By the way. . .

Once upon a time, not too long ago*, my flatmate had a birthday and invitations included those of us who lived in said apartment, as well as some people we didn’t know. We went to a restaurant. I wasn’t enchanted with the menu and ended up ordering an appetiser for dinner. I do that a lot, I’m pickier than I’d like to admit, but that’s okay. I also had water to drink. I wish I were one of those people who were concerned about her weight and drinks soda, but I’m not, so I have nothing so simple to cut out.

The birthday girl and her out-of-town friends split a giant appetiser platter four ways plus one more appetiser. They also ordered a main course. I have no issue with any of this. Instead of getting dessert there, we went to Cold Stone.

At Cold Stone I decided that, you know what, I’m going to go for a small with one mix-in and a dipped waffle bowl ’cause I never do the waffle bowl (and when I do, I remember that it’s because I need to do a mix-in OR a waffle bowl or it’s too much). Other, non-birthday flatmate decided to down like, six lactaids** and get a medium signature. Two of the out-of-town friends split a small with one mix-in.

Now, I know probably no one cares exactly what I or anyone else ate that night, but this is where it starts to matter. One of the skinny, out of town, ice cream-splitting friends comes over to me and other flatmate and says something like “Wow,you guys are so brave, I could never eat that much ice cream.” But everything but the words themselves said “No wonder you guys are so fat.” I want to make it clear that other flatmate has a really good shape, but still the kind a bitchy, very slim person can feel smug about not being.

Other flatmate laughed it off and said something like “I figured if I was going to take a lactaide anyway I might as well make it worth it.” I don’t know if she heard the translation. I think she must have, but I hope she didn’t. And she handled it without blinking. I, on the other hand smiled fakely and said in the same tone of voice “Well, it’s not like I do this often.” As a retort it wasn’t much, but I didn’t want to offend birthday flatmate and I wanted skinny, out of town, ice cream splitting girl to know, yes, I heard what she said.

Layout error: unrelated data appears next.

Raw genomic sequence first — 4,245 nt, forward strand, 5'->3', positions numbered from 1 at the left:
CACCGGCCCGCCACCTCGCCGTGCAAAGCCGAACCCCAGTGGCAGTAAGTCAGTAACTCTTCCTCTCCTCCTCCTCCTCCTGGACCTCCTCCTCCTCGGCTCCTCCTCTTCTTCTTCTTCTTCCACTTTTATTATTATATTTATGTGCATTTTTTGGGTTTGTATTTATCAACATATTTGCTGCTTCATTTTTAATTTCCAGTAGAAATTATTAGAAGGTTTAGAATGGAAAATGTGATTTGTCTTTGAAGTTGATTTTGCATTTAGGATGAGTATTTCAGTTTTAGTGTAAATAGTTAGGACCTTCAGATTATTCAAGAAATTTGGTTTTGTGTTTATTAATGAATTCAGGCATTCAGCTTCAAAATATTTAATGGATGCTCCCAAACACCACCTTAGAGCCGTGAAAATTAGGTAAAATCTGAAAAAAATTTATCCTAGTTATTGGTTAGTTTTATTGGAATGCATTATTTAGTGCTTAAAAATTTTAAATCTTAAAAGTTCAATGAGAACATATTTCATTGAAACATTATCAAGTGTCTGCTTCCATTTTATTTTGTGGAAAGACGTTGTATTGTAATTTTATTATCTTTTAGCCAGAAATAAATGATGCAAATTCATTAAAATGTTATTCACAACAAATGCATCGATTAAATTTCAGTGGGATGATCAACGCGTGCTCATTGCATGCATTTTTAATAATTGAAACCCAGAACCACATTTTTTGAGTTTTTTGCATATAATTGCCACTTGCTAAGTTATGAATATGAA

Now, normally I’d be mildly off-put about something like this because bitch, you can’t tell me why I’m fat just from one ice cream outing. And no selective evidence by ignoring what I ate at dinner. And I wonder why I usually don’t eat in front of people I barely know. But this bothered me for a whole lot more reasons. First of all, other flatmate. She’s awesome and she doesn’t have a body worth fat shaming. Genetics also dealt her a terrible hand; if anyone can say “back off, you don’t know what you’re talking about” it’s her. Secondly, birthday flatmate. Birthday flatmate also struggles with her weight. Now, there’s been psych (anthro?) studies that say groups of friends have a very narrow range of attractiveness. I feel like this sometimes applies to weight as well and in my head I call it “fat flocking”. But I feel like skinny-bitch’s remarks was based on at least one of the following 1. She couldn’t put down birthday flatmate because it being her birthday 2. She was indirectly putting down birthday flatmate by calling us, her friends, fat overeaters or 3. She is so insecure about her own (slim and pretty) body that she needs to assert she’s in fact better than someone. It could have been all three. I have a hard time accepting meanness as a cover for insecurity though, without any other signs. Mean is easy and mean can be powerful. I know mean is not always a cover.

So basically, I’m retroactively saying “Bitch, shut up and mind your own business.” I’m also saying that simple comments like that aren’t always simple. They stick. And it hurts. Not just the judgement but the fact that she’s probably forgotten by now and I will carry it with me for a long time.

*It took a lot of will power not to bust out into “99 Problems”
**I have no idea how to spell the lactose-intolerant helper pills.

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February 23, 2010. Tags: , . Reflection.

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